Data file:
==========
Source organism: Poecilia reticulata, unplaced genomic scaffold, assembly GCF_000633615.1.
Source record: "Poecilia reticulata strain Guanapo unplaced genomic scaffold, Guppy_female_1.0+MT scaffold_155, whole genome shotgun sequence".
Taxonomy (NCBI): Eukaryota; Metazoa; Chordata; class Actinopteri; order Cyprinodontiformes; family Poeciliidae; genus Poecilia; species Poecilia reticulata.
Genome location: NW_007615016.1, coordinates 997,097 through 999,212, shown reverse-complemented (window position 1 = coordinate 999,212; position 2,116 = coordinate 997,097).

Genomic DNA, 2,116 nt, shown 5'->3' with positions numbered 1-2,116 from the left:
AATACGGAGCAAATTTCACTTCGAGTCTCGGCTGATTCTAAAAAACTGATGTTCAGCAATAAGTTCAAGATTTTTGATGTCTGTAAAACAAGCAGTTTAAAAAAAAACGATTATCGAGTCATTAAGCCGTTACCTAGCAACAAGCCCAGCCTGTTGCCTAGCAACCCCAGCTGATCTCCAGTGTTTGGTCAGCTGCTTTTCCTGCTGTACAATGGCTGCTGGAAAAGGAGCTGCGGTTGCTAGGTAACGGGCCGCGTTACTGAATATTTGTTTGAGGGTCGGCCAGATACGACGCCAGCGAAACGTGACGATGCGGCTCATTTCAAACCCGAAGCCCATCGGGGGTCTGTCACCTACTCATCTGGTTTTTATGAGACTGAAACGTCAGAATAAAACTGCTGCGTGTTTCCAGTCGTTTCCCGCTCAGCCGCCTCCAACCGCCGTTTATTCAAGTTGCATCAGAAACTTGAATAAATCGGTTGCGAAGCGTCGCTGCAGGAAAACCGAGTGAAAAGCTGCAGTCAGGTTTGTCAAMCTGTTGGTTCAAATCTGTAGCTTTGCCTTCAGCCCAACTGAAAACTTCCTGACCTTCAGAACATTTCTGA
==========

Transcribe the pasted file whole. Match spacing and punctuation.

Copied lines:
Source organism: Poecilia reticulata, unplaced genomic scaffold, assembly GCF_000633615.1.
Source record: "Poecilia reticulata strain Guanapo unplaced genomic scaffold, Guppy_female_1.0+MT scaffold_155, whole genome shotgun sequence".
Taxonomy (NCBI): Eukaryota; Metazoa; Chordata; class Actinopteri; order Cyprinodontiformes; family Poeciliidae; genus Poecilia; species Poecilia reticulata.
Genome location: NW_007615016.1, coordinates 997,097 through 999,212, shown reverse-complemented (window position 1 = coordinate 999,212; position 2,116 = coordinate 997,097).

Genomic DNA, 2,116 nt, shown 5'->3' with positions numbered 1-2,116 from the left:
AATACGGAGCAAATTTCACTTCGAGTCTCGGCTGATTCTAAAAAACTGATGTTCAGCAATAAGTTCAAGATTTTTGATGTCTGTAAAACAAGCAGTTTAAAAAAAAACGATTATCGAGTCATTAAGCCGTTACCTAGCAACAAGCCCAGCCTGTTGCCTAGCAACCCCAGCTGATCTCCAGTGTTTGGTCAGCTGCTTTTCCTGCTGTACAATGGCTGCTGGAAAAGGAGCTGCGGTTGCTAGGTAACGGGCCGCGTTACTGAATATTTGTTTGAGGGTCGGCCAGATACGACGCCAGCGAAACGTGACGATGCGGCTCATTTCAAACCCGAAGCCCATCGGGGGTCTGTCACCTACTCATCTGGTTTTTATGAGACTGAAACGTCAGAATAAAACTGCTGCGTGTTTCCAGTCGTTTCCCGCTCAGCCGCCTCCAACCGCCGTTTATTCAAGTTGCATCAGAAACTTGAATAAATCGGTTGCGAAGCGTCGCTGCAGGAAAACCGAGTGAAAAGCTGCAGTCAGGTTTGTCAAMCTGTTGGTTCAAATCTGTAGCTTTGCCTTCAGCCCAACTGAAAACTTCCTGACCTTCAGAACATTTCTGA